Tuesday 20 July 2021

Painting Rails

Is there something more tedious than hand spiking model railway track? Yes, painting rails! Despite the trouble, the work is well rewarded with track that looks much more like the real thing. Most railway modellers take every precaution to make their trains look realistic despite having them move in and out of view, sometimes only presenting them for less than a minute at a time. The track is there all the time, and still most railway modellers simply buy a length of track and pour ballast randomly around it. Remember it's called railway modelling.

First layer of rust paint is drying on the Peco rails. The track already looks much better.

For painting the rails I decided to use Humbrol enamel paint. My experience from the 1/35 Nystrup Gravel is that acrylic paint over time looses grip on the metal's surface and consequently chose to use enamels for this project. I used Humbrol 133 sometimes mixed with 62 for tonal variety. The rails were painted by brush taking care to cover the rail completely. Around the spikes' heads it takes a lot of care getting paint around spike head and the rail's foot - and at the same time avoiding getting too much rust paint on the sleeper. I considered using my airbrush for the task, but an experiment showed that I had difficulty in controlling the amount of overspray on the sleepers. Not wanting a lot of corrective work on the sleepers I chose to work with the brush.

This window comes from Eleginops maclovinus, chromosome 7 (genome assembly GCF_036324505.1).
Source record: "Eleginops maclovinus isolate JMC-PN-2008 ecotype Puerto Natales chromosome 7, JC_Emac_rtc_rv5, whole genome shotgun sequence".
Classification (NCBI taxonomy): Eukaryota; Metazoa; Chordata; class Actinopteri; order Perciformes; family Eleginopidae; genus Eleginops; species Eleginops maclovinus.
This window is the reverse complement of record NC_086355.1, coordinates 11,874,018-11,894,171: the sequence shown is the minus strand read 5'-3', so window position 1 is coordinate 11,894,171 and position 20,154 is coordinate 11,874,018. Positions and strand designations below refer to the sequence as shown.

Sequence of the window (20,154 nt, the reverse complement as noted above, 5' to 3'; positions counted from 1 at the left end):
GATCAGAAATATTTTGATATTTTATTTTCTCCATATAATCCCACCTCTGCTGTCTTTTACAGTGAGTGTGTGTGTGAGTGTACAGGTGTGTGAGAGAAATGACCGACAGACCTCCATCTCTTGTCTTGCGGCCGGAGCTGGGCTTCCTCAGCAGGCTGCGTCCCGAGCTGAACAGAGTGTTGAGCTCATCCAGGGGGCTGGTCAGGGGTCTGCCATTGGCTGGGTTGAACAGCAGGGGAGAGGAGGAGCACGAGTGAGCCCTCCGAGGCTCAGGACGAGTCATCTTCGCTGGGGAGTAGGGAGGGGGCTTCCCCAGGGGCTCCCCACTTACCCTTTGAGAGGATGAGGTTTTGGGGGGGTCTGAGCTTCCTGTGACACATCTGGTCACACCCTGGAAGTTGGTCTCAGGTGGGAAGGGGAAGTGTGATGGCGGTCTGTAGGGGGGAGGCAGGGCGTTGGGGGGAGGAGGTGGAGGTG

The two turnouts were given an initial layer of paint with airbrush. The Peco turnouts are partially rebuilt with wooden sleepers and as the remaining black plastic sleepers need grey paint to blend in with the rest of the sleepers the overspray caused by airbrushing isn't a problem.

I airbrushed the point as the black plastic sleepers have to be painted grey anyway. A little rust overspray is easily fixed in that process.

I'm now going over the painted rails checking for faults and spots missing paint. Then I will be adding irregular spots with lighter and darker rust paint here and there. Once ballasted I will be adding a layer of dust to the completed track with a combination of airbrushed paint and weathering powders..

And just when you think the job is done, it turns out that the other side of the rails needs painting too!

While my small layout is usually viewed from one side only, both sides of the rails have to be painted. On a quiet day in my vacation the two modules are in for an outdoor painting session in the shade. Until then there is work to be done on both loading ramp and a vehicle.


  1. Hello Claus,
    Enjoy your posts and following your move up to 1/19th scale.
    You're track looks great, and I agree when it comes to the tedious job of making it look "real". Have you considered spray painting (I use a rattler can) the rail prior to installing? Once done, only a little touch up and weathering are required after spiking to the pre installed wood ties..sleepers.

  2. That's a fine idea, Pete. I'll be keeping that in mind when I'm extending the line in the future. Hope all is well in Canada?